Egypt is no country for comedians
Giuseppe Acconcia 18 April 2013

During the protests held two years ago and during the months that followed a new creative resistance movement appeared in Egypt with bloggers, rappers and graffiti writers. For the very first time these young artists were able to use words and the language of power to criticize the regime. Over the months opportunities for dissent have been reduced but young and brilliant comedians took over this “revolutionary” technique for criticising the regime with parodies addressed at political leaders and the president of the republic, Mohammed Morsi, personalities that had so far been ignored by public ridicule and irreverent attributions. In February 2011 the famous Egyptian comedian Adel Imam has been accused of blasphemy. In his films made during the 80s the comedian often targeted religion and Imam was arrested and then later released. Many activists have criticised him for his controversial statements about the 2011 uprisings.

Dr. Bassem Youssef’s case: from YouTube to charges of “blasphemy” and arrest

What is even more obvious is the attempt to censor Bassem Youssef, accused of slandering President Morsi. Attorney General Talaat Abdallah ordered the comedian be investigated for “blasphemy”, for “insulting the president” and the “prestige of the state.” The incriminating event took place during the programme el-Barnameg, broadcast by the privately-owned TV network Cbc. The Friday evening show had become an unmissable event for millions of Egyptians and on one show that enraged members of the Muslim Brotherhood, the popular comedian had shown extracts of an interview with the Egyptian president. His ironical comment was that Morsi deserved an Oscar as “Best Actor, Best Editor and Best Director.”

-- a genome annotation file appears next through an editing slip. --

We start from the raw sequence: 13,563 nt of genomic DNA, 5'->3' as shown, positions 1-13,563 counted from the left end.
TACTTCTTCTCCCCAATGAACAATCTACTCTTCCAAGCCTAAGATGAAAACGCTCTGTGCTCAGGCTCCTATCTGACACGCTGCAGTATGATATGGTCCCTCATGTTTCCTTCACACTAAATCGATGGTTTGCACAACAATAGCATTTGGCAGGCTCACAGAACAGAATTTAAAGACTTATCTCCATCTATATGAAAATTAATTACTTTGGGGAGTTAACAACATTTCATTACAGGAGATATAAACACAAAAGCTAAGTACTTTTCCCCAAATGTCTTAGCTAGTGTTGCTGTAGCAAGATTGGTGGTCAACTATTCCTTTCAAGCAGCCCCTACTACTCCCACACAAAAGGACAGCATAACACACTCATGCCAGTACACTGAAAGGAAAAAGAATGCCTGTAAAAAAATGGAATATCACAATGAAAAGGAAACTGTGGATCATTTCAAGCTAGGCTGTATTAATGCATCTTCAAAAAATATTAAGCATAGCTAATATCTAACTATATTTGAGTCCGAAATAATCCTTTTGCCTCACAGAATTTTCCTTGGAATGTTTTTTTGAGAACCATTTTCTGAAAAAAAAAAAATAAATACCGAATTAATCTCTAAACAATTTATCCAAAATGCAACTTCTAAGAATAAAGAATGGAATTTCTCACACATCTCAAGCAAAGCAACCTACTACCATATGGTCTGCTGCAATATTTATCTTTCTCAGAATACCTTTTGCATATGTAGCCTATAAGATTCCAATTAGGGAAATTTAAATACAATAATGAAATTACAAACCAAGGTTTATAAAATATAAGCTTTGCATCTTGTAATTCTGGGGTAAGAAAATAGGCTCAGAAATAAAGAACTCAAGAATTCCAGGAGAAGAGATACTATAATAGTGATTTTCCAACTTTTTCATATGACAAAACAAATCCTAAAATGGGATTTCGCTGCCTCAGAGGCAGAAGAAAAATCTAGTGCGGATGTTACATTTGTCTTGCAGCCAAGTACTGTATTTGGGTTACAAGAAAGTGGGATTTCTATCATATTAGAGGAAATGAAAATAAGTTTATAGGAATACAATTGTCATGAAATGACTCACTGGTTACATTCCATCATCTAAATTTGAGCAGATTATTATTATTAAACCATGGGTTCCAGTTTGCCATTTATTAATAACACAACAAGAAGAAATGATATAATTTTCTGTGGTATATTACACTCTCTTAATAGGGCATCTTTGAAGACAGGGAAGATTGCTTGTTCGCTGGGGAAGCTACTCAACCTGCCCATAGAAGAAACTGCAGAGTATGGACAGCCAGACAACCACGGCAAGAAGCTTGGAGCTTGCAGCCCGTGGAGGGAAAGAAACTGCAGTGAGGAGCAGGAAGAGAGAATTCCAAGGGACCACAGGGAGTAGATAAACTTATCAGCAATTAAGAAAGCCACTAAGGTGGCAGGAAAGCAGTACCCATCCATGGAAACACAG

In January the comedian had already been accused following an imitation of the president and charges were brought by a citizen offended by the “meaningless ridiculing and slander addressed at the head of state.” Bassem Youssef had posted his programme on YouTube and following the success it achieved it was picked up by the private network Ontv. This was the first time that a programme posted on line had been seen by 33 million people in Egypt and had signed many lucrative advertising deals. From the very first episodes the comedian often targeted members of the Salafites movement with great perspicacity and irony. Youssef explained that the American satirical TV host Jon Stewart had said he does not believe in coincidental creativity but in one that is planned and constructed and therefore “that is how we write our scripts, based on research and reporting.”

Censorship of this comedian became more serious on March 30 when a warrant for his arrest was issued. The popular TV host attended the attorney general’s office wearing a copy of the wide-brimmed hat worn by Morsi during a recent visit to Pakistan where he was awards a degree ad honorem. The comedian was released on bail after a few hours, but his problems seem to have just begun. Youssef himself reported the charges which range from “spreading false news” to “disturbing the peace and threatening security” from “insulting Pakistan” to “propaganda of atheism.” Threats soon included closing down his programme and the CBC channel, In an article published by al-Shorouk irreverently entitled Things go better with the Brotherhood, Youssef was ironical in guaranteeing that Islamists will soon be appointed to all state institutional positions, saying “Muslim Brothers are citizens like us why don’t we trust them?” and advising everyone to be content with being “pawns in their hands.”